In analyzing algorithms, it is very useful to have a theoretical tool which can be used in predicting how well algorithms will do in practice. The group has been working extensively on this, concentrating on alternatives to the standard quality measure for online algorithms, the competitive ratio. They have defined and are investigating the relative worst order ratio, which gives results superior to those obtained with competitive analysis (the standard measure for the quality of online algorithms) for several problems, including bin packing and paging.
Newer activities include the investigation of advice complexity issues. The advice complexity of a problem is a measure of the amount of advance knowledge of the sequence is necessary to achieve a certain performance. The group has used advice complexity to define the first complexity classes for online problems. In extension of this work, we have broadened our scope within algorithms dealing with uncertainty, and we have recently focused on online algorithms with predictions. Among other things, this opens up for an integration of machine learning components with the online algorithms. The models for this topic are under development in an international context, but the overall focus is on establishing results that are good both with regards to consistency (the algorithm does well when the predictions are good) and robustness (the algorithm comes with some reasonable guarantees even when predictions are bad.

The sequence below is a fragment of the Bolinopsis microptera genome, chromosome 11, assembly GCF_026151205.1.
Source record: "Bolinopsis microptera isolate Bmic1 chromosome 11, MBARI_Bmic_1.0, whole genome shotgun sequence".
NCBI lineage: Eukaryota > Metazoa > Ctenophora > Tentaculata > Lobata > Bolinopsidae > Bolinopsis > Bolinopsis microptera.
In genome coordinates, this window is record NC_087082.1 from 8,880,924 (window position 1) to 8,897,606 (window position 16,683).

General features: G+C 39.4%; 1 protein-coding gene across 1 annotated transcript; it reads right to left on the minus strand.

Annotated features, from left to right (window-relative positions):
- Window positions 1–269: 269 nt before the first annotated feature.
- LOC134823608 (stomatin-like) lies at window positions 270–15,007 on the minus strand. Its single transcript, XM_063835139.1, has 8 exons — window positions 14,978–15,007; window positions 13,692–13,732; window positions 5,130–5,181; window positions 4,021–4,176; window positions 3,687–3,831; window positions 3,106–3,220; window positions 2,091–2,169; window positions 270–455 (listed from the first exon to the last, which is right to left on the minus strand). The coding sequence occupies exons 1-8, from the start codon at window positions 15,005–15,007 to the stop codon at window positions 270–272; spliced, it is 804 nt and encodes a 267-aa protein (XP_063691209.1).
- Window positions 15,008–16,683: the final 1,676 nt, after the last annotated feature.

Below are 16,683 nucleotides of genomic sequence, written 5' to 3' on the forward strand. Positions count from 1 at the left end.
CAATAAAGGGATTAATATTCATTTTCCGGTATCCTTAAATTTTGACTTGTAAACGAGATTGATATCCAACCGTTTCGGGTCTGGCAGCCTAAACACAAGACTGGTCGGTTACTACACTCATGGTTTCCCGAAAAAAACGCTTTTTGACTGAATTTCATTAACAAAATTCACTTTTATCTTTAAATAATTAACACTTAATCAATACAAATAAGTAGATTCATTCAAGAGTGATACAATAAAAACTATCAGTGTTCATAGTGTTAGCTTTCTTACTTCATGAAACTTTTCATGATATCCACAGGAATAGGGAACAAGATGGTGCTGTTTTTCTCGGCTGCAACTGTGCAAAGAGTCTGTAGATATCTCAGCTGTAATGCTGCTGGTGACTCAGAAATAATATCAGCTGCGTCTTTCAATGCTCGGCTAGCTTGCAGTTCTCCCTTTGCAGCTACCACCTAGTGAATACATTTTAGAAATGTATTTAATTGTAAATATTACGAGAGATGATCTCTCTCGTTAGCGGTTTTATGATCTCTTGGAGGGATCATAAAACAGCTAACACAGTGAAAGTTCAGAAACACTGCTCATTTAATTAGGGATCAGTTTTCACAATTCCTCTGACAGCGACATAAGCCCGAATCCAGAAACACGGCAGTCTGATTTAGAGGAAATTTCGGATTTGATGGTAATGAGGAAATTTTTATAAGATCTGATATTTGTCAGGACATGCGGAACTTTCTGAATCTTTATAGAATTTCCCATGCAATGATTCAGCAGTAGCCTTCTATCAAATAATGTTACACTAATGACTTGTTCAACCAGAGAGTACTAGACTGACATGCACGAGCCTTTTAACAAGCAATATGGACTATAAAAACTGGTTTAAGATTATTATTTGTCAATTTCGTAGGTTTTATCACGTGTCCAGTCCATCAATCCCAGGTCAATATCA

Most of the problems we address focus on minimizing resource consumption. This relates to energy consumption and therefore environmental protection, but also to resource management in general to facilitate cost-effective production and solutions in general.
Some concrete online problems the group has studied include the seat reservation problem, bin packing with applications for numerous packing problems for boxes and containers, paging issues for caching in computer systems, the TCP acknowledgement problem, graph coloring, frequency assignment for moving cell phones, and various scheduling problems, including partitioning large BLAST jobs for processing on Grid processors arriving online.
The group is part of the much larger Algorithms Group. The Algorithms Group consists of three subgroups of which Online Algorithms is one.